As for the the type of tray and liners to use for your seedlings, there are a variety of materials to choose from if you wanted to make something yourself. Examples would be newspaper, toilet paper rolls, paper towel rolls, egg cartons, egg shells, recycled yogurt containers etc.

Toilet paper and paper towel rolls.
Using recycled materials is a great way to save money for your garden or homestead, even when starting seeds.

If you wanted to purchase a set there are a variety of them nowadays to choose from, though they are definitely much more expensive than doing it yourself with products around the house. Look it up online or check your local garden center.

How To Plant Seeds In Trays

Once you’ve created or purchased your seedling mix, fill your mini planters and plant your seeds. Be sure to follow the instructions on the back of each seed packet. Once finished you can then cover them all with a layer of preferably glass (but covering seeds with plastic wrap can work too) to help speed the germination process. Once they start to sprout and you see a little bit of green, promptly remove the glass or plastic wrap.

Lighting For Your Seeds

Seedlings need constant light. Placing a tray by a sunny window will simply not be enough. Grow lights will be your best solution to make sure they are getting what they need. Be sure to purchase grow lights that imitate the light from the sun. The best ones will be described as “full spectrum” or “broad spectrum” lights. Most grow lights made these days are LEDs. Mount them to the top of a bookshelf, an upright shelf, whatever set up you’ve decided on for your seedling sprouts.

Sprouts growing under a grow light.
A good set of grow lights will help your sprouts to thrive.


You’ve planted your seeds and you’ve set up a light source for them. Now watering is pretty simple- all you need to do is keep them moist. Can you over water? Yes. Just water enough for them to keep the soil moist. They can dry out fairly quickly so just plant on checking on them minimum once a day, preferably morning and night. Usually within two weeks most seeds have sprouted.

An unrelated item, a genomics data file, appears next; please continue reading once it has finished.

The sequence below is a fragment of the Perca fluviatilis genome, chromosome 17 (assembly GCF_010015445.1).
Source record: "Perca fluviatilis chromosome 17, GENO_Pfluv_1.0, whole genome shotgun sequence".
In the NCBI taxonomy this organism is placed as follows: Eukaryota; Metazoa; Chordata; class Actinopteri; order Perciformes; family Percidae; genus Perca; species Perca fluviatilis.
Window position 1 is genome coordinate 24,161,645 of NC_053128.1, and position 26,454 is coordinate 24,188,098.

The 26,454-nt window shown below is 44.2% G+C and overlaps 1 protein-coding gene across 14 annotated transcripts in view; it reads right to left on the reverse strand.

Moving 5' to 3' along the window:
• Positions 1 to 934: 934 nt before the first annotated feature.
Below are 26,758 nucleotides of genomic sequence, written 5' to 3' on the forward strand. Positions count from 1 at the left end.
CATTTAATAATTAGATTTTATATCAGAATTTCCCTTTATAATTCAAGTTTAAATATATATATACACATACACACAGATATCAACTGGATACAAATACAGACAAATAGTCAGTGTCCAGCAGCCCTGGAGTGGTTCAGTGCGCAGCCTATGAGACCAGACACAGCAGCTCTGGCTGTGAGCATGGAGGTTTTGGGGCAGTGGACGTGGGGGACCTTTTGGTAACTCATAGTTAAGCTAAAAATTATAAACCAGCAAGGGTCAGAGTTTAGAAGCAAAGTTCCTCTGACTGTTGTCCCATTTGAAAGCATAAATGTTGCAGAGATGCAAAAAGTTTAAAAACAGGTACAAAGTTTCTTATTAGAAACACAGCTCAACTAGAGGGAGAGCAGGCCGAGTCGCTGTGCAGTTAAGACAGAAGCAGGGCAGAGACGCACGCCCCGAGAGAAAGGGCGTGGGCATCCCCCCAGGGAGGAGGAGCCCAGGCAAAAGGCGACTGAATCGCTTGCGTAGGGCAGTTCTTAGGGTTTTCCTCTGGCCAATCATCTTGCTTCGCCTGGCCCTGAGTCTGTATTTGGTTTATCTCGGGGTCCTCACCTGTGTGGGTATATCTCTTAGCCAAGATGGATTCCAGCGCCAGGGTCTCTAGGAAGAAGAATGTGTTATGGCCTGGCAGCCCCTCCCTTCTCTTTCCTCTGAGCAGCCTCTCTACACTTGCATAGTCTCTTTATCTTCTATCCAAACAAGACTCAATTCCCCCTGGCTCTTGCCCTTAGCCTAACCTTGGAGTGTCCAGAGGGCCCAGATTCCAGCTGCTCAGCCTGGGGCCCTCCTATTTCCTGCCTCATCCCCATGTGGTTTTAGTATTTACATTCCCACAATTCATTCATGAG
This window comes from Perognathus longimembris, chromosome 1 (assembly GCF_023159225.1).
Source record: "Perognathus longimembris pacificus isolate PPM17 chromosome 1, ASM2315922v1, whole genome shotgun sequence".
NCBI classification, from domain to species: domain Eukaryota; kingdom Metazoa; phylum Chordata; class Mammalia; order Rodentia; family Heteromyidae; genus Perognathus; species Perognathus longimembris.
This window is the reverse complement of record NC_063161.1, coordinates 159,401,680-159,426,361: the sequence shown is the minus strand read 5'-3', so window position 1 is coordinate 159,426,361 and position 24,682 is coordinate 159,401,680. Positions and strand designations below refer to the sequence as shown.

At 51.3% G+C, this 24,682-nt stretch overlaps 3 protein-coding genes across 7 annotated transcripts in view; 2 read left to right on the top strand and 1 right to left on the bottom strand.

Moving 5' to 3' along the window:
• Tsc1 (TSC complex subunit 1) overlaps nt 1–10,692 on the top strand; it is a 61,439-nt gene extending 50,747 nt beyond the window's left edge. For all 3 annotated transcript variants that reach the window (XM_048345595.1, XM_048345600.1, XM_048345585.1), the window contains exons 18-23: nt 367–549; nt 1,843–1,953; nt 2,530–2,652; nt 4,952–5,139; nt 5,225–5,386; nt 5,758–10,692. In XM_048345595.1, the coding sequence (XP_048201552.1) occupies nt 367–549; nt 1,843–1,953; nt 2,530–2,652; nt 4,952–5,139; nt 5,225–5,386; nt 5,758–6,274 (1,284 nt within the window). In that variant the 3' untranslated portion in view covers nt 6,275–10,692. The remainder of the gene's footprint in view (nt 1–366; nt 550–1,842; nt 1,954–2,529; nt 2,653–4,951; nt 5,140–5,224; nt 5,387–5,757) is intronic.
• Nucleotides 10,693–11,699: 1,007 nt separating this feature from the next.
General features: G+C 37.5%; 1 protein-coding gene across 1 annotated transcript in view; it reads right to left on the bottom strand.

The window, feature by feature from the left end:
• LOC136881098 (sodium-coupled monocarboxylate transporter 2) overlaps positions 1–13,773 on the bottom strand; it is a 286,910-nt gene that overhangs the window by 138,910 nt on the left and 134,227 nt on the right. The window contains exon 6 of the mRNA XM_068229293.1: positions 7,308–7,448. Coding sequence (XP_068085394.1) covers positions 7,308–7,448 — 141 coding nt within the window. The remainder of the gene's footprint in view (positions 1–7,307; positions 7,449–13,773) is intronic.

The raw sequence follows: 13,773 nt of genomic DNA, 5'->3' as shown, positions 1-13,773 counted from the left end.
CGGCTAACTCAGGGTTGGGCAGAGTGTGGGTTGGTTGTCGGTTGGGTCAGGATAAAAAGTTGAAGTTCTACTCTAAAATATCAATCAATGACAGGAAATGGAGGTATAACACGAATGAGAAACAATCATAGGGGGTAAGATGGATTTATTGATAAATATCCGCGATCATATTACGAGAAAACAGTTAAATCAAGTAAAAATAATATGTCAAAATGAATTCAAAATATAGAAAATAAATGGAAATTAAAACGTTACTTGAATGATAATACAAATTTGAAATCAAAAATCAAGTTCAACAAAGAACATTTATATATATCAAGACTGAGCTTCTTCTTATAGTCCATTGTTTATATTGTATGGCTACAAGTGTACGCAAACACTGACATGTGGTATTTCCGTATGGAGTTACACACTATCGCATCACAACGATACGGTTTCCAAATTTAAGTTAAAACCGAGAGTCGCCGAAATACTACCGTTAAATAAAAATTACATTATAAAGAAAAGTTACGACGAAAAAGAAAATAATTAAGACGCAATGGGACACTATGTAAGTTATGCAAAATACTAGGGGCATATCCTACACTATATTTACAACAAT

When to Transplant?

Seedlings can stay in trays for a few weeks. Generally you should follow the instructions on the back of the seed packet to see when your seedlings are ready for transplant. Also be aware of your area and when your temperatures are friendly to these crops you’re growing. As another general rule, they say once a seedling has four leaves, it is ready for the outdoors.

Don’t Get Discouraged

Starting seeds indoors for beginners can take a bit more care, preparation and patience than other forms of gardening. If your first time at it isn’t successful, don’t give up! Try again and again until you can figure out all the quirks.

A thriving, healthy bundle of tomatoes growing on the vine.
Before you know it, you’ll be enjoying a thriving garden.

Happy Planting & Gardening Method(s) of Choice

Hope you enjoy this process! The excitement of planning the growing season each year is always contagious. Don’t forget to decide on a gardening method that will work best for your needs.

Also check out:

Preserving Eggs in Limewater

Should I Bring Home Baby Chicks This Year?

How To Grow Lentil Sprouts On Your Kitchen Counter

Thanks for stopping by, give us the gift of a like, share or comment. We’d love to hear from you!

Wishing you and your family all the best on your self reliance journey!

Best wishes,


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Herbs, Birds & the Bees

Garden, Chickens, Bees & Homestead